It’s that time of year when the hustle and bustle of the holiday season comes into full swing. Social calendars fill quickly and it’s time to party!
Adults aren’t the only ones partying; teens are too. With schools closing their doors for a couple of weeks, teens have some extra time on their hands to hang out with their friends and throw their own little holiday bash. Unfortunately, some of those parties may be serving up something more than punch and soda, which brings up the timely topic of the dangers of social hosting.
What is Social Hosting?
With social hosting it doesn’t matter who supplies the booze, it’s all about the property the crime is being committed on.-Raychelle Lohmann
Social hosting refers to adults who knowingly or unknowingly host underage drinking parties on their property. With social hosting it doesn’t matter who supplies the booze, it’s all about the property the crime is being committed on. Each state has its own underage drinking laws and a lot of them hold parents accountable for the minors’ alcohol consumption. To top it off, some states hold parents responsible even if they don’t know that teens are drinking in their home.
Social hosting has legal consequences. For example, in many states, social host penalties include legal fines and possible imprisonment, but more than abiding by any law is the moral obligation that we owe our teens. Think about it…parents who knowingly social host may be:
- Giving a teen a drink that opens the door to life-long alcoholism
- Placing a teen in physical jeopardy, such as alcohol poisoning
- Risking a teen’s life as well as others who leave the party intoxicated
If you’d like to learn more about social hosting laws in your state, visit the Alcohol Policy Information System website.
Imagine this set up: You and your partner go to an office party, leaving your responsible 17-year-old at home. While you’re out, your teen invites some of his friends over for a get-together. One of the friends brings along some drinks and before long, unbeknownst to you, your teen has five other teens in your house popping beer cans and mixing up some vodka and juice. Now depending on the state you live in you can be held accountable for those intoxicated teens.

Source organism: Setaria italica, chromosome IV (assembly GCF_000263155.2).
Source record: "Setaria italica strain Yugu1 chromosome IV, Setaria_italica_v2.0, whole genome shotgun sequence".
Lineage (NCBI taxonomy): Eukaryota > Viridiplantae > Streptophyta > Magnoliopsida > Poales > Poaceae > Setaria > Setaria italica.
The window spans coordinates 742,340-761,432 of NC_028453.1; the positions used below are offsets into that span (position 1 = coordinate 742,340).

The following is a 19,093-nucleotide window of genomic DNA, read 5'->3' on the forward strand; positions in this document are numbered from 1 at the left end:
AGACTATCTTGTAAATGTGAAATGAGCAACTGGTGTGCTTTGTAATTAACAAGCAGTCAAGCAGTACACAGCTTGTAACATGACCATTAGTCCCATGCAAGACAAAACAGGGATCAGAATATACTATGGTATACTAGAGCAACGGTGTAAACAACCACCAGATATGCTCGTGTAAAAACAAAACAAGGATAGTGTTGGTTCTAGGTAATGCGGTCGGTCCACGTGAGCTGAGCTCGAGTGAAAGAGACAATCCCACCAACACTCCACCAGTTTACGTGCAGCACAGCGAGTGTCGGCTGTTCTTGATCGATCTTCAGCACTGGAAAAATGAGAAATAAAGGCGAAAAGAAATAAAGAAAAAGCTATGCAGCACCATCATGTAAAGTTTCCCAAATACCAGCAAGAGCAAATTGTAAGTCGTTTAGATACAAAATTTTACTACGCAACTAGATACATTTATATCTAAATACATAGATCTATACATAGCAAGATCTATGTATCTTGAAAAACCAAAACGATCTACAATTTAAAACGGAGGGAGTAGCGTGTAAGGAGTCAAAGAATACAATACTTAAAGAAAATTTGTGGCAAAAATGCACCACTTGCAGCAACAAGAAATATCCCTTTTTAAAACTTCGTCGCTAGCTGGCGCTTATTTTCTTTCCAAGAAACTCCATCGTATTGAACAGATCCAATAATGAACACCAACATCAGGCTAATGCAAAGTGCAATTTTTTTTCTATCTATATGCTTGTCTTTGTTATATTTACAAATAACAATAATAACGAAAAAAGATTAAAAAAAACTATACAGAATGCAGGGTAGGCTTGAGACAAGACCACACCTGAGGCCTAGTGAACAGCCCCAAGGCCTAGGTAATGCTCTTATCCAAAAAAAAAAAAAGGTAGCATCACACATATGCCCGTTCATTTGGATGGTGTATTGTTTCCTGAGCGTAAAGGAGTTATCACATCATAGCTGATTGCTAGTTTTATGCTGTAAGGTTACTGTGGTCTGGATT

Below are some other scenarios that could land a parent into trouble.
- If their teen has friends over and they raid the liquor cabinet
- If they have a piece of rural property and their teen and his/her friends throw a party on the property
- If they decide they’d rather have them drink in their home than somewhere else and willingly allow them to drink
What You Need to Know About Underage Drinking
Teen drinking can have grave consequences and lead to serious future problems. Take a look below at the detrimental effects of teen alcohol use.
- Alcohol is the most commonly abused drug among teens (CDC).
- Every year 3.4 million Americans, ages 12 and older, undergo treatment for alcoholism and alcohol-related problems (APA).
- Approximately 25 percent of teens (ages 12 to 20 years), report getting alcohol from adults such as parents, other family members (SAMHSA).
- Approximately 37 percent of teens (ages 12 to 20 years), report getting alcohol from an unrelated person aged 21 or older (SAMHSA).
- Approximately 5,000 underage youth die each year from alcohol-related automobile crashes (NIAAA).
Expectations With No Exceptions
…83 percent of teens report that parents are the primary reason why they don’t drink alcohol.-Raychelle Lohmann
According to a recent study, when laws hold adults responsible for social hosting, teens are less likely to drink. In fact when parents set clear boundaries and expectations teen listen. According to the Foundation for Advancing Alcohol Responsibility, 83 percent of teens report that parents are the primary reason why they don’t drink alcohol. On the flip side, according to a study recently published in the Journal of Studies on Alcohol and Drugs in communities where adults report drinking more, teens report drinking more. The study also found that teens who live in areas with strict social host laws were 20 percent less likely to drink at parties compared to teens who reside in areas with no social host laws.
So it appears that parental expectations do matter.
Before the holiday season gets into full swing, set some time aside to speak with your teen about the dangers of drinking and using drugs. Let him know where you stand on the issue. Also, in the event your teen goes to a party and others are drinking, encourage her to give you a call so you can come and pick her up. The last thing you’d want is your teen to hop in the car with an intoxicated driver, nor do you want your teen to be the designated driver. Just think about all of the things that could happen toting an intoxicated teen home. Your teen may not be equipped to handle all of the dangers this situation may pose. It’s best to have a responsible adult get the teen home safely.
The decision to social host is irresponsible, negligent and risky. Teens need the adults in their lives to be mentors and role models who look out for their wellbeing and welfare. Let’s make this holiday season a safe one for our youth. Teach your teen that he/she doesn’t need alcohol to have a good time.
Have a happy and safe holiday season!
1. Paschall, M. J., Lipperman-Kreda, S., Grube, J. W., & Thomas, S. Relationships Between Social Host Laws and Underage Drinking: Findings From a Study of 50 California Cities. Journal of Studies on Alcohol and Drugs, 75(6), 901%u2013907
Aurora Photos: Dan Krauss, Paul Mason